2003 MLB Showdown Pennant Run #118 Hoyt Wilhelm CC
It's been a "perfect storm" of sorts around here lately.
Unfortunately, that "perfect storm" has cut into my enthusiasm for baseball cards and blogging for the last few days. It's odd, because I was just back to "full power" a few days ago.
For one thing, I talked my mom into getting us the Netflix plan that allows you to stream TV shows and movies online. I haven't been able to stop watching episode after episode of The Wonder Years these last few days. It's definitely one of my favorite shows.
Any other bloggers who are able to stream Netflix online can probably testify as to just how addicting it can be. (It's the same reason I stopped playing video games a few years ago. Once I started, I'd play non-stop for weeks on end.)
I guess another part of my current dwindling interest in the hobby is the fact that this is the last full week of my summer vacation. I've been trying to make these last couple weeks count by simply getting out of the house and hanging out with my friends, which has left less time for baseball cards.
After all, I don't have too many of these summer vacations left.
But perhaps the biggest factor in my recent lack of collecting and blogging is something that I've loved for as long as I can remember.
After a lengthy hiatus from the game, I recently developed an urge to play MLB Showdown again for no specific reason. My dad had been holding onto my cards for me lately, but I got them back a few days ago.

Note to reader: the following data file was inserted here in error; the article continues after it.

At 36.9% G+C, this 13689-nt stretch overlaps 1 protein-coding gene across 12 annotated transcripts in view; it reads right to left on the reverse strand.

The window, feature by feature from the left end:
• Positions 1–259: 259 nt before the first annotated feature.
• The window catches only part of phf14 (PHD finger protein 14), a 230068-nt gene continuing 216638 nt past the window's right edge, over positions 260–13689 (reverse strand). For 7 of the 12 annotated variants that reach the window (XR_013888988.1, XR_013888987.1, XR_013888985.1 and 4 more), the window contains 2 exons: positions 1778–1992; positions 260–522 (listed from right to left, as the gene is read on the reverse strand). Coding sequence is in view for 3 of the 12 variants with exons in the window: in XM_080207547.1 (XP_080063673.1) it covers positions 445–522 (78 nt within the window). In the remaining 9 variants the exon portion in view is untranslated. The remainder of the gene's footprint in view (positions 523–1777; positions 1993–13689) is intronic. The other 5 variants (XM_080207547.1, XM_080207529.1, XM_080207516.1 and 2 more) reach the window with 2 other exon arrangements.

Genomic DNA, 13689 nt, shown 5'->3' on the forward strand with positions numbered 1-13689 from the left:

I'm not sure a whole lot of bloggers know how MLB Showdown is played, although it's actually pretty simple. It's easily the most realistic baseball game I've ever played, although I've never experienced a game of Strat-O-Matic or anything.
Ever since I got my cards back, I'll admit I've channelled a bit of my "inner geek". I've sat around playing solo MLB Showdown games lately. I've found that it can take the pressure off and help me relax.
But most of all, it's a whole lot of fun.
The game has been a part of me since my grammar school days. I used to play it every chance I got.
I'm a college student now, but I've found that MLB Showdown is still every bit as fun as it once was. I still find myself getting excited over a game played with little rectangular pieces of cardboard, some of which are shinier than others. (I guess they're not so different from my regular baseball cards.)
Some of you might remember my post about what exactly defines the term "baseball card".
As much as I might try, I just can't force myself to place MLB Showdown cards into that category, although I assume I'm one of the few.
I don't consider this Hoyt Wilhelm an "official" part of my collection of his. I just see one of the most dominant relief pitchers in MLB Showdown history. (Anyone who's played the game should know just how good this card is.)
Ironically, I just finished a game where this Hoyt Wilhelm got the win, and Hoyt's other MLB Showdown card picked up the loss. (I "own" all the National League players, while my dad has all the AL guys.)
As is the case with my regular baseball cards, I don't foresee a day where MLB Showdown could ever fully leave my life. It might go through peaks and valleys, but they'll always be there in some way, shape, or form.
Right now, MLB Showdown is at a peak, while my regular collection is at a valley.
But I promise you, I'll be back to blog and collect with full force very soon. Writing this post has already helped me get back into the "collecting game" a bit.
Until then, I'll be partaking in one of my simple pleasures in life.
A game of MLB Showdown.